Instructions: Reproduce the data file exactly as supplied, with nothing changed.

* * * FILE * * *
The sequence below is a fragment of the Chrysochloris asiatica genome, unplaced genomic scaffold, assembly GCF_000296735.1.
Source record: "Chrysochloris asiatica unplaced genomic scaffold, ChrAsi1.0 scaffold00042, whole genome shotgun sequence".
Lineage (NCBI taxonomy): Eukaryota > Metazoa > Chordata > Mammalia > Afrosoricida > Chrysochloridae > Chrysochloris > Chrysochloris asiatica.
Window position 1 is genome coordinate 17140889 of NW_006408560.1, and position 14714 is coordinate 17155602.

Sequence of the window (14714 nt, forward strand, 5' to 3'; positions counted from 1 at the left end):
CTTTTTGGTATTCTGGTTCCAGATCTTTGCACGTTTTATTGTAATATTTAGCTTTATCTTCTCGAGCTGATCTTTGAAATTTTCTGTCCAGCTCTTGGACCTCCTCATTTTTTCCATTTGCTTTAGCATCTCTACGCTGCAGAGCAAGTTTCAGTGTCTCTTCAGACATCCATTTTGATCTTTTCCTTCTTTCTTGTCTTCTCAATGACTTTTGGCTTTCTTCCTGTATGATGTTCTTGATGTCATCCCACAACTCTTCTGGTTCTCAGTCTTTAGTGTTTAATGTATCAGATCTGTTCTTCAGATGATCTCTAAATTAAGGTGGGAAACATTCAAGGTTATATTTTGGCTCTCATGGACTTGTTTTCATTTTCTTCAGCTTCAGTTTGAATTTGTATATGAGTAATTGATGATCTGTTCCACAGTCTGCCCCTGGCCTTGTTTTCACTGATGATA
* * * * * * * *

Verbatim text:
The sequence below is a fragment of the Chrysochloris asiatica genome, unplaced genomic scaffold, assembly GCF_000296735.1.
Source record: "Chrysochloris asiatica unplaced genomic scaffold, ChrAsi1.0 scaffold00042, whole genome shotgun sequence".
Lineage (NCBI taxonomy): Eukaryota > Metazoa > Chordata > Mammalia > Afrosoricida > Chrysochloridae > Chrysochloris > Chrysochloris asiatica.
Window position 1 is genome coordinate 17140889 of NW_006408560.1, and position 14714 is coordinate 17155602.

Sequence of the window (14714 nt, forward strand, 5' to 3'; positions counted from 1 at the left end):
CTTTTTGGTATTCTGGTTCCAGATCTTTGCACGTTTTATTGTAATATTTAGCTTTATCTTCTCGAGCTGATCTTTGAAATTTTCTGTCCAGCTCTTGGACCTCCTCATTTTTTCCATTTGCTTTAGCATCTCTACGCTGCAGAGCAAGTTTCAGTGTCTCTTCAGACATCCATTTTGATCTTTTCCTTCTTTCTTGTCTTCTCAATGACTTTTGGCTTTCTTCCTGTATGATGTTCTTGATGTCATCCCACAACTCTTCTGGTTCTCAGTCTTTAGTGTTTAATGTATCAGATCTGTTCTTCAGATGATCTCTAAATTAAGGTGGGAAACATTCAAGGTTATATTTTGGCTCTCATGGACTTGTTTTCATTTTCTTCAGCTTCAGTTTGAATTTGTATATGAGTAATTGATGATCTGTTCCACAGTCTGCCCCTGGCCTTGTTTTCACTGATGATA